The changing role of the CISO
From technical officers to business strategy leaders
Published 14:18, 03 July 12
IBM's Centre for Applied Insights conducted its first study of senior security executives, and interviewed more than 130 security leaders globally. The study’s core concentration was on the role of CISOs and many interesting findings were laid out.
Over the past several years, security has gained a lot of importance. Organisations now pay more attention to security than they did a couple of years ago. To make an organisation secure, several factors must be in place. They include efficient collaboration between the security department and management, budget, creation of security awareness within the organisation, technology and many more. Among the other factors, the role of the Chief Information Security Officer (CISO) of an organisation is important in deciding a complete security solution. With the increasing demand and expansion of the global role of security, the role of a modern CISO is evolving from simply being a technical officer to a leader in business strategy.
IBM's Centre for Applied Insights conducted its first study of senior security executives, and interviewed more than 130 security leaders globally. The study's core concentration was on the role of CISOs and many interesting findings were laid out.
Changing role of CISO and Security in organisations
According to the IBM study, security leaders today are under intense pressure, faced with the protection of some of their firm's most valuable assets - customer data, intellectual property and brands.
Nearly two-thirds of the CISOs who were a part of the study said that their senior executives are paying more attention to security today than they were two years ago. This is due to a series of high-profile hacking and data breaches that convinced them of the key role that security plays in a modern enterprise. Rather than just reacting and responding to security incidents, a CISO's role is shifting more towards proactive-intelligent and holistic risk management-from fire-fighting to anticipating and mitigating fires before they start.
Although this change in role of a CISO is a positive sign that some of the organisations are already witnessing, there are a large number of organisations yet to implement some of the best security practices in Asia/Pacific region. Many organisations still continue to actively deploy security policies; however, a lot of organisations do not put a high enough priority. Some of our recent IDC Asia/Pacific studies show that in organisations in Asia/Pacific, CISO's still lack the understanding of the significance of collaborating with management in devising business-strategy-driven security solutions.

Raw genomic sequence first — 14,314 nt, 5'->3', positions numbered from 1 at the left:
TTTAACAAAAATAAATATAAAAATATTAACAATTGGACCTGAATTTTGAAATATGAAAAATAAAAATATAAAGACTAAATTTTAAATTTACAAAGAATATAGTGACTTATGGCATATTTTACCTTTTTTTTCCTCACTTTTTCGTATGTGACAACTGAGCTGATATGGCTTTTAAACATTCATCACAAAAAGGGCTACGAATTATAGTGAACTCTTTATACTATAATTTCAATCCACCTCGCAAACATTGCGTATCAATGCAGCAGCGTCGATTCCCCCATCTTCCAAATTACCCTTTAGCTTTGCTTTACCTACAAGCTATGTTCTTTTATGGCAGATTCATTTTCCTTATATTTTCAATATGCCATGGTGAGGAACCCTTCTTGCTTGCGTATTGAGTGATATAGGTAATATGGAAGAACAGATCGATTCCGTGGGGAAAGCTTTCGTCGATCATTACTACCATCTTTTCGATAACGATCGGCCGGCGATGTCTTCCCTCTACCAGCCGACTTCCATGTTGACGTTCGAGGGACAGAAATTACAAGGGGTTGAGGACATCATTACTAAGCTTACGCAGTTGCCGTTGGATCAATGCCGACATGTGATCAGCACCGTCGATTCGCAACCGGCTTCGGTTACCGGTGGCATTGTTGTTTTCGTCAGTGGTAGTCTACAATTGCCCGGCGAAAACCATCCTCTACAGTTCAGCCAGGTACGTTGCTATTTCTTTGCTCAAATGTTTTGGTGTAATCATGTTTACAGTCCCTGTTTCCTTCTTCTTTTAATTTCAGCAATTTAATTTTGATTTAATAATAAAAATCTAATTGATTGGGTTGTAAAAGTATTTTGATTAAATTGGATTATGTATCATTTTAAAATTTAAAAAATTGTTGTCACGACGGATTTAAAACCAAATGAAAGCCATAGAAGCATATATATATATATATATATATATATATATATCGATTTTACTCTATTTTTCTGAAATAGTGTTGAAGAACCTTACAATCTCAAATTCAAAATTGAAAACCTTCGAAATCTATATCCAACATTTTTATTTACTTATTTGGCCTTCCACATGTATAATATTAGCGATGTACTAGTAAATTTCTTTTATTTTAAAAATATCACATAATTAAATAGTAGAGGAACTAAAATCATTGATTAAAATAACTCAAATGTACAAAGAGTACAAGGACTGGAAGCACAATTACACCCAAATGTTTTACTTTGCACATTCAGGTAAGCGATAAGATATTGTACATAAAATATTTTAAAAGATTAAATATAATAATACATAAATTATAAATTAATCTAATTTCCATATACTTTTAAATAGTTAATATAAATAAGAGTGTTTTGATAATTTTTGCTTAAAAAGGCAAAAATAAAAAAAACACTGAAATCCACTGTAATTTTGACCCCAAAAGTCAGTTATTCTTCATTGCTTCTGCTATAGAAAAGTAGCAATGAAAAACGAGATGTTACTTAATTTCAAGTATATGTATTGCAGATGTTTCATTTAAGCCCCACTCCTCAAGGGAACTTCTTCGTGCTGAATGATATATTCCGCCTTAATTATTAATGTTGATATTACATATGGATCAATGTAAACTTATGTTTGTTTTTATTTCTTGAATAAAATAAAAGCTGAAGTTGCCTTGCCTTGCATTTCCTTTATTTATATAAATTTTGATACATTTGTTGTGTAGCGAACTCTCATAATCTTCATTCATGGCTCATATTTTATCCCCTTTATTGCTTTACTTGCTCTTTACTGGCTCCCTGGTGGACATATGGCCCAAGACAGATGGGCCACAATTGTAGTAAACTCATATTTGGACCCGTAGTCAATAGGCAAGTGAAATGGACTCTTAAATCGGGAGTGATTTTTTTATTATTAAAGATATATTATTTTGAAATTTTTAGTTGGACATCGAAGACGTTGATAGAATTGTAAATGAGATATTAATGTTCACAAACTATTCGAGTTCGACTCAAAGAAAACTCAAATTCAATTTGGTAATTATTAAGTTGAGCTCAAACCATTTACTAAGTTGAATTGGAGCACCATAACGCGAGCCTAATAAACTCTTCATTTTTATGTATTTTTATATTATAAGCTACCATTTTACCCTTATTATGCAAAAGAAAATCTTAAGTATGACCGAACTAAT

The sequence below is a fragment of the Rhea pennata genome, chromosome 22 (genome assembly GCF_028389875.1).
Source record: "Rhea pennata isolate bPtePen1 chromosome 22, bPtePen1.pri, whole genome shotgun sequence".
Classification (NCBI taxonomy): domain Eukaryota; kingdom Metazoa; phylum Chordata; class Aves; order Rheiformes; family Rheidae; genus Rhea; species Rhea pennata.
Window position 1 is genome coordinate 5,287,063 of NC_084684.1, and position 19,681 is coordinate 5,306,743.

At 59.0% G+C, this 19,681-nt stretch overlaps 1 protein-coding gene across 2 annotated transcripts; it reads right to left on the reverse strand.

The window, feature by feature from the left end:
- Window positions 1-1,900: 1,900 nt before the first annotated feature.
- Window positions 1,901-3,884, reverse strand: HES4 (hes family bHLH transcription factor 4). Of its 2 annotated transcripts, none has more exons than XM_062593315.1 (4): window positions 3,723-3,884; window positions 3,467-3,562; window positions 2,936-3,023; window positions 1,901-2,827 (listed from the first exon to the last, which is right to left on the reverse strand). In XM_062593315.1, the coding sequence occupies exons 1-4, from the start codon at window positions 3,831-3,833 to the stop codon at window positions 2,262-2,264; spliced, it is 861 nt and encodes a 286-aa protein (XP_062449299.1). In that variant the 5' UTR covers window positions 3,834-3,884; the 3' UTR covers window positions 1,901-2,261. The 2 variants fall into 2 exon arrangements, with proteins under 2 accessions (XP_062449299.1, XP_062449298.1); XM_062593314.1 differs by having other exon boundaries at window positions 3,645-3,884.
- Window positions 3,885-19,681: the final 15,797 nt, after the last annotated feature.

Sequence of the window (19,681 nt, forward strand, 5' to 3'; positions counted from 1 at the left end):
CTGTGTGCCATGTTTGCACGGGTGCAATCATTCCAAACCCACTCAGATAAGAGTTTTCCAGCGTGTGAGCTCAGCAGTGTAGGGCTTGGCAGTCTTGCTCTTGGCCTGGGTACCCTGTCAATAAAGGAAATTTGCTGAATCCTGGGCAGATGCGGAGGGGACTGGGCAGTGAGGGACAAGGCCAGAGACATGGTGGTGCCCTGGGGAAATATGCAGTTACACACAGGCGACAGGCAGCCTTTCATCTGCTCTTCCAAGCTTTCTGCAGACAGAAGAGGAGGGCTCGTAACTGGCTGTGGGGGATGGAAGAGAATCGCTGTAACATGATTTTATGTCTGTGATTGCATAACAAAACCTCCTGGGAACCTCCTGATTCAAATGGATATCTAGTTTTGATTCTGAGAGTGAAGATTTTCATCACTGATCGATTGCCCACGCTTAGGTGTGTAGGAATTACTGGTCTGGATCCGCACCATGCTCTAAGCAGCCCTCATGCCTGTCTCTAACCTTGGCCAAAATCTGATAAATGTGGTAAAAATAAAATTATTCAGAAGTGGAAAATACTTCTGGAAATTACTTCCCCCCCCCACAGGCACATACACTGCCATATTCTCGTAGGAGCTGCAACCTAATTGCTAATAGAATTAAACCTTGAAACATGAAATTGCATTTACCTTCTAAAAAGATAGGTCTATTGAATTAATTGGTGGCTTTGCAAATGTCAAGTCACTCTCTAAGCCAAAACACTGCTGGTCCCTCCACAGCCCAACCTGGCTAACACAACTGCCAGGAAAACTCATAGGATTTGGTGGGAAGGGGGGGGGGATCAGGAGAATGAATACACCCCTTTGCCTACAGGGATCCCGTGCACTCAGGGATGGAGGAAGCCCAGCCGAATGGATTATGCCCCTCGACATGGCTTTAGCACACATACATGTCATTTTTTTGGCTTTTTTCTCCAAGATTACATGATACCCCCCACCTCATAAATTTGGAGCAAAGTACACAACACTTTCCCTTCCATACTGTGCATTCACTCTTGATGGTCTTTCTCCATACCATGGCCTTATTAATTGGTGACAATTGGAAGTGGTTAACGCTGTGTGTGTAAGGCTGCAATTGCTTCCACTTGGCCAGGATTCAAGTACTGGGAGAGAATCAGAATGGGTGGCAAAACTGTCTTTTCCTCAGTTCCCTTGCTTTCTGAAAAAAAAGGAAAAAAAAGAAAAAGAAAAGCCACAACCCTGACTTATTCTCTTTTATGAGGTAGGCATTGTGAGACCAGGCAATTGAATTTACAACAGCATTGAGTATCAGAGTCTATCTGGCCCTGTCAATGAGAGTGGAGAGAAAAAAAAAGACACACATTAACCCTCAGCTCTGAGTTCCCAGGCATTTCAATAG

Further, the role of CISOs has been changing with a growing demand for a new skill set. The responsibility of a CISO is not only to drive a strategy of security and ensure its proper implantation, but also drive a culture of security with the company at all levels. IDC sees this is an encouraging sign as IT security is a growing part of organisation's risk management strategy.
Consumerisation and BYOD
In this assessment conducted by IBM, another interesting finding was that more than half of the respondents cited mobile security as a primary technological concern over the next two years.
There has been a major increase in the adoption of Bring-Your-Own-Device (BYOD) across several organisations. IDC expects that nearly 40% of the employees in Asia/Pacific will be mobile workers by 2015. We believe this trend will accelerate as more organisations are now inclined towards the BYOD trend keeping in view an employee's productivity, quick turnaround time, customer satisfaction etc. It is not surprising that mobile security will be a cause of concern for most of the CISOs in the coming years. Organisations need to wake up to this trend that will hit them in the near future as even now, as data is scattered across within and without the walls of organisations in different forms.
With the advent of any new trend and its adoption in organisations, such as BYOD, there is a growing need for organisations to embrace some of the security practices to ensure there are no disruptions in business operations. IDC thinks that businesses will benefit from adopting some basic steps to ensure that the organisation's mobile security features are well deployed and maintained. These include the following:
- Using Risk Assessments to enable business decisions
- Having a mobile-security policy
- Educating its employees on security policies
- Implementing remote-device management systems
Overall the role of the CISO and IT security will need to evolve more. The changing security environment, where more and more businesses are demanding flexibility, is increasingly making the IT environment complex and diverse. Trends such as BYOD are driving IT infrastructure towards optimisation and renewed flexibility. Organisations need to be more agile in dealing with change and understand the security implications that come with this agility.
Posted by Naveen Hegde